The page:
F2H Votes: TR Carr, Farmington Hills City Council

Our F2H Votes series brings you candidate interviews and information about the 2019 local elections in Farmington and Farmington Hills. Follow local election news on social media with the #F2HVotes19 hashtag.

Farmington Hills city council candidates include: Jackie Boleware, T. R. Carr, Danette Duron-Willner , Kenneth D. Massey , Mary Newlin, and Theresa Rich (incumbent). 

TR Carr
TR Carr (Contributed)

TR Carr, Ph.D., works as a consultant.

Civic Involvement

I am a member of the Farmington Hills Community Health Commission, the Greater Farmington Chamber of Commerce, and I attend the Farmington Hills Economic Development Commission meetings and serve as President of the Independent Commons Home Owners Association. I worked with the successful effort to gain voter approval to eliminate the Special Assessment District road tax though a public information campaign.

Why did you decide to run for a seat on council?

My vision is to be an effective voice for residents and maintain Farmington Hills as a great place to live, work, and raise a family. I will work to grow the city’s economy for jobs, provide quality services for seniors and young families, and support quality education for our children.

What unique strengths will you bring to the table?

I have extensive experience in city government: President of the St. Louis County (MO) Municipal League and former Mayor of Hazelwood (MO).  As Mayor, I assembled a regional leadership team to retain the Hazelwood Ford Assembly Plant. Negotiations with Ford provided a 6-year extension which allowed employees to retire, transfer, or retrain. The site was cleared and became a distribution employment center. The City was able to adjust without a reduction in services or personnel. I have made presentations on American public policy and on health care to universities in Latvia, Finland, Germany, Russia and New Zealand. I am currently working as a volunteer development staff member for Compassion Evangelical Hospital in Mamou, Guinea (West Africa). This small, 40-bed hospital has the only X-Ray machine in a region of over 2 million people.

What one issue do you plan to address first if you win a seat in November?

The City has 17 citizen commissions that provide recommendations to the City Council on a wide range of issues. I will seek input from the Commission on Aging and the Commission on  Children, Youth and Families as I establish my priorities. Citizen commissions gather and provide insights into citizen preferences and desires. I will serve in an independent listening role to hear and understand citizen preferences. My first priority is to listen to these and other residents of Farmington Hills.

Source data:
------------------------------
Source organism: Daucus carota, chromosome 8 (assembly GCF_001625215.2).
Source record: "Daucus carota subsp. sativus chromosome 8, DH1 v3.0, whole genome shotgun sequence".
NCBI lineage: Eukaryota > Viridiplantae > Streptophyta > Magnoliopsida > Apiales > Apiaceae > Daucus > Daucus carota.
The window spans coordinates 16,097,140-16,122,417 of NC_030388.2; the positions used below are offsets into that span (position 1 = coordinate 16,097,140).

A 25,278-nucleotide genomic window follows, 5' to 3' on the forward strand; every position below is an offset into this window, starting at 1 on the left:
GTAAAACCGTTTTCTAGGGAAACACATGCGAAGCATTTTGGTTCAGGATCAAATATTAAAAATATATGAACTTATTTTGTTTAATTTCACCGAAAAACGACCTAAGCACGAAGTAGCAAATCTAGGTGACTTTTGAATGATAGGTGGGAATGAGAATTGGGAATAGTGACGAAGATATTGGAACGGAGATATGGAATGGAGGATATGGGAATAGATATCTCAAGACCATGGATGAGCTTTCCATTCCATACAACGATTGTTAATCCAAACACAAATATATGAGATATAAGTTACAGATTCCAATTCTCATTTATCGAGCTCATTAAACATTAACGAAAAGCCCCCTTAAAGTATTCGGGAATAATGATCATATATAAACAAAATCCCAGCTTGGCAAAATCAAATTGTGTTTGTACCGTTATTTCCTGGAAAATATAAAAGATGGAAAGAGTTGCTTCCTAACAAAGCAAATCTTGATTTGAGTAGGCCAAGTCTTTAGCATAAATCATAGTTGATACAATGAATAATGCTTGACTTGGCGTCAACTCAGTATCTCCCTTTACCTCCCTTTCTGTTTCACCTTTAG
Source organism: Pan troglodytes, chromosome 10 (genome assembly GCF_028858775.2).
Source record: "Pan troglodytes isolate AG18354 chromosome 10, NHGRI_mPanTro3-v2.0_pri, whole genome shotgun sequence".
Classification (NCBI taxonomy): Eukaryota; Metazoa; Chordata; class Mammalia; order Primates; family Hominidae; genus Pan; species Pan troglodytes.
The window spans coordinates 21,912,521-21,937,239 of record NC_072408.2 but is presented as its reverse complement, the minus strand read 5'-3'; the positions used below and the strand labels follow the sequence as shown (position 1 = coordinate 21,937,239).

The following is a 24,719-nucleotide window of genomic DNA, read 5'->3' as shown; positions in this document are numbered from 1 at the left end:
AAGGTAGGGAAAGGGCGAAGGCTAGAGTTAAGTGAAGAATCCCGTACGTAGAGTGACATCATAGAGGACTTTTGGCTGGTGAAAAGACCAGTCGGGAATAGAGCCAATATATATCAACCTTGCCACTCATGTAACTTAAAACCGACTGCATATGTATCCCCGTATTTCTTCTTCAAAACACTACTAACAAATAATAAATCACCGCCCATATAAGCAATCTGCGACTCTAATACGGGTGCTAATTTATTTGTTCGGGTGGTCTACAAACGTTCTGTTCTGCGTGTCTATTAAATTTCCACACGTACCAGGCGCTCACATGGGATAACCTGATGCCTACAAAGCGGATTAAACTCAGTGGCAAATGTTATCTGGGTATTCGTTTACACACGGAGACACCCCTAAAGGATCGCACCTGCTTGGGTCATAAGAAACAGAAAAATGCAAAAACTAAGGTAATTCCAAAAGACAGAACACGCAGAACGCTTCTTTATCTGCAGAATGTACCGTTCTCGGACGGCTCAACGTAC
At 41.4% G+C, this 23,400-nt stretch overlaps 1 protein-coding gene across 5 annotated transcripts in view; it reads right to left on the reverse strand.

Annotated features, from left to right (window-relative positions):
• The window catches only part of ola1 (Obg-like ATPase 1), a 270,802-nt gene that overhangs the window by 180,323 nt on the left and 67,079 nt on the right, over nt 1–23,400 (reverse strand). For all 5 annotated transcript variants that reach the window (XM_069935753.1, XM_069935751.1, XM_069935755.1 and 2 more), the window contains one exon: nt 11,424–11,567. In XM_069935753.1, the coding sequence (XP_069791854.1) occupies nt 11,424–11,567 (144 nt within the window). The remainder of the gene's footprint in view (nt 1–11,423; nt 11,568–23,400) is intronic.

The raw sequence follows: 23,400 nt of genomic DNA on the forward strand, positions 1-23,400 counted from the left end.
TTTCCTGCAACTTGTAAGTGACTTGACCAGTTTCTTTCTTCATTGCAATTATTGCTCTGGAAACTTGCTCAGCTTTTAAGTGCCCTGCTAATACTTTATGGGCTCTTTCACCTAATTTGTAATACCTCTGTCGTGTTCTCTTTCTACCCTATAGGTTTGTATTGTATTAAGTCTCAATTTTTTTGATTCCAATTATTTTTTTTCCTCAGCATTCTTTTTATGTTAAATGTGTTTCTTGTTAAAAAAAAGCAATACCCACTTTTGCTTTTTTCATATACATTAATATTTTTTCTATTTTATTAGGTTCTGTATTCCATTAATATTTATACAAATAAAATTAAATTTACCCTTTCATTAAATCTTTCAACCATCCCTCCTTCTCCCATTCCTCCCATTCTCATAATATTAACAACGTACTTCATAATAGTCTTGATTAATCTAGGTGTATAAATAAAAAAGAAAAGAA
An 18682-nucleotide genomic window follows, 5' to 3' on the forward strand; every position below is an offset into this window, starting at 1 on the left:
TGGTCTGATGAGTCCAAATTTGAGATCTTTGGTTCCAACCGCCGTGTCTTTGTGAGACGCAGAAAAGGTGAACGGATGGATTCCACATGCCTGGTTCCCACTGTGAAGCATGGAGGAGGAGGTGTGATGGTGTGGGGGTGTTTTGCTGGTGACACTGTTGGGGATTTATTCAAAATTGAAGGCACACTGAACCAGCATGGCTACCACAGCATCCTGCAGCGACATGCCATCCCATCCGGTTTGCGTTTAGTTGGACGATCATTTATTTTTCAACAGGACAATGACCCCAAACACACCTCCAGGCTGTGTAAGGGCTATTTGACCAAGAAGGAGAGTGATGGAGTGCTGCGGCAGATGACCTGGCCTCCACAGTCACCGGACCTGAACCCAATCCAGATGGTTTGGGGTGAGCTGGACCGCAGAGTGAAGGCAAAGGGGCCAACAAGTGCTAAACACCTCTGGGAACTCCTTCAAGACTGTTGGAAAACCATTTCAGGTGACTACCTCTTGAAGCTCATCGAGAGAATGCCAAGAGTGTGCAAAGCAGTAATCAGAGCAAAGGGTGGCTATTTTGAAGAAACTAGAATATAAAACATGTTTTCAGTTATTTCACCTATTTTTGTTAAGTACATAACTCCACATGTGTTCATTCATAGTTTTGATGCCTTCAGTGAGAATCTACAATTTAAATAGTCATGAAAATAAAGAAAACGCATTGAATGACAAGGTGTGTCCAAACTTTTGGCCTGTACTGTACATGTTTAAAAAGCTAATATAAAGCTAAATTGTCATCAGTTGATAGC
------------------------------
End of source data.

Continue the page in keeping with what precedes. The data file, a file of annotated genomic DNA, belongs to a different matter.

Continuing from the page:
The city has taken on a significant project in the renovation of Harrison High School as a community center. Do you have any concerns about the project? What role do you see council members playing as construction begins?

Harrison High School was built and paid for by the citizens of Farmington Hills. Since we as citizens paid for it, the building should revert to the City.  After residents invested millions of dollars into the facility, it should be developed into a resource for the residents. The Council and City Staff should rely on the advice from citizen commissions such as Parks and Recreation, and individual residents as detailed plans for future usage are developed.

Farmington Hills officials often hear from concerned residents when major projects (like the new office building at 12 Mile & Drake Roads) affect surrounding neighborhoods. How will you respond to those concerns and ensure that residents feel heard and represented in the process?

Economic investment and development are critical for the future of the City. These developments provide jobs, support demand for housing, and retail development. The City needs those revenue sources to keep taxes in check. I will work with the various boards and commissions (Economic Development, Historical Commission, Planning and Development) to be sure that their recommendations reflect citizen concerns. I will also make significant efforts to hear and listen to resident concerns as developments such as these move forward.

What role do you believe the arts play in building a stronger and more resilient community, and how will you support the arts as a council member?

“Public Art” adds to the quality of life in a city. I will work with the Arts Commission, the Beautification Commission and other groups to ensure that this important dimension does add to the cultural flavor of Farmington Hills.

Both cities are looking at whether it makes sense to create a municipal broadband system. What’s your take on this idea?

Access to the internet is critical for education and businesses to thrive. Access is also critical for families and individuals as they are connected to the wider world. As Farmington Hills moves into the future, I plan to support initiatives that connect individuals, businesses, schools, and other entities to the world. I will receive and review information on this initiative from citizen committees.